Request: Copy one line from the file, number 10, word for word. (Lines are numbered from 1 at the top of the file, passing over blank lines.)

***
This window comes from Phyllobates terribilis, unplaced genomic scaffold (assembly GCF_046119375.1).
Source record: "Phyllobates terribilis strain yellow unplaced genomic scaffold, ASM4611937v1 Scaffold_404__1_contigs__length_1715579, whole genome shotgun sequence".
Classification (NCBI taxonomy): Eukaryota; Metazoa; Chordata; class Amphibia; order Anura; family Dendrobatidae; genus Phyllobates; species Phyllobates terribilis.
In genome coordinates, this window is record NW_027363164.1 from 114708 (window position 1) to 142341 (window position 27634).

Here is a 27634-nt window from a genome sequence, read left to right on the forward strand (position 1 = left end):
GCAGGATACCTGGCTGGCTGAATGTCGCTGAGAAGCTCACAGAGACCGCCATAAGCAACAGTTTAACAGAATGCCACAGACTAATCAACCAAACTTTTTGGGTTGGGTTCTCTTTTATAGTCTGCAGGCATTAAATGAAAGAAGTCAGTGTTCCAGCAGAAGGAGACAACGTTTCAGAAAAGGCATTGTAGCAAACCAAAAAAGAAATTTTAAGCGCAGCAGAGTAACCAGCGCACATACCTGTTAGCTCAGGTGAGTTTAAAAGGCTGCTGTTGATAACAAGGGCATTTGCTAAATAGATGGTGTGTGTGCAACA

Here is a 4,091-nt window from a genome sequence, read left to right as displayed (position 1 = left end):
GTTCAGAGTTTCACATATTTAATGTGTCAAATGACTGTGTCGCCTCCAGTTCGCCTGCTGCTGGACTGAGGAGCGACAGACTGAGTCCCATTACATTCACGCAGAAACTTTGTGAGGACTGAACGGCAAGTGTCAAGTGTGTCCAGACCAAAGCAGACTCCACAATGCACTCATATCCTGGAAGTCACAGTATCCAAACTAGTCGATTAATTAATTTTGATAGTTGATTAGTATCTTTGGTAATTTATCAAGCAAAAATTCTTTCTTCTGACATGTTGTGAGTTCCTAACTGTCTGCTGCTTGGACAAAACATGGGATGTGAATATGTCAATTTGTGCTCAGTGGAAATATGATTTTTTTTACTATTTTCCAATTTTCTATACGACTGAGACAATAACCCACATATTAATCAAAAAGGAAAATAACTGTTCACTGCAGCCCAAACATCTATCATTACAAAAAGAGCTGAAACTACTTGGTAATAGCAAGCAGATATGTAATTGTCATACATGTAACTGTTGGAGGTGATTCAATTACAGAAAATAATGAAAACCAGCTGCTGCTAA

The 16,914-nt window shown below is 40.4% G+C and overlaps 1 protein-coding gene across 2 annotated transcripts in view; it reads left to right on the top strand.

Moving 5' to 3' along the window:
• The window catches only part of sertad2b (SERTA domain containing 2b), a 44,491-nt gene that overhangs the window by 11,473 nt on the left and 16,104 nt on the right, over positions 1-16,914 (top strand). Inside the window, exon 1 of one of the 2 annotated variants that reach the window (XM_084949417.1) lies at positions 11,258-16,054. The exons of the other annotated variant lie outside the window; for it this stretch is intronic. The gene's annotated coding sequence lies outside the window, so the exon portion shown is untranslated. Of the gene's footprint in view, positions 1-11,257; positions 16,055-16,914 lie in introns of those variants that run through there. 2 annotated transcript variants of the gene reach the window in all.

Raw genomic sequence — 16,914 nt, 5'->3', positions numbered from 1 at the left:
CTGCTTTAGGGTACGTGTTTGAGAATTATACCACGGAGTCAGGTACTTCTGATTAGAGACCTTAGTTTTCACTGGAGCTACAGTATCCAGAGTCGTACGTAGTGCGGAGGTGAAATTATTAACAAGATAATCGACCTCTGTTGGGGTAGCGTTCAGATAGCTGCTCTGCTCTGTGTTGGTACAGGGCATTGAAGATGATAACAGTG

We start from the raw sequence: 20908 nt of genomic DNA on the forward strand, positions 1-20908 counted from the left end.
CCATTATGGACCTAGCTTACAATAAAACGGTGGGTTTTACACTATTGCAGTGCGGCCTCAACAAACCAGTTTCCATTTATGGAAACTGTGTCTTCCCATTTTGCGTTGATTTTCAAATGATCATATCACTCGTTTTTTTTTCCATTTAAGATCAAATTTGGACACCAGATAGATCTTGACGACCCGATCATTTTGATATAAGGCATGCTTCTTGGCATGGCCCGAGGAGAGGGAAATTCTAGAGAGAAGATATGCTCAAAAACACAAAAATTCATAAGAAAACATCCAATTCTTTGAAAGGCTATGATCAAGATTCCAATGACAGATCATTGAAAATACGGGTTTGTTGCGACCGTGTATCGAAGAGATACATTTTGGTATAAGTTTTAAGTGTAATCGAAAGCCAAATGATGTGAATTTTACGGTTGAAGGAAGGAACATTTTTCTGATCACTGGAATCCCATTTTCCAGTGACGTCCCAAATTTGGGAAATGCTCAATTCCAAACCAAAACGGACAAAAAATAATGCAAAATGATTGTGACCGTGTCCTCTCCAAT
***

Moving 5' to 3' along the window: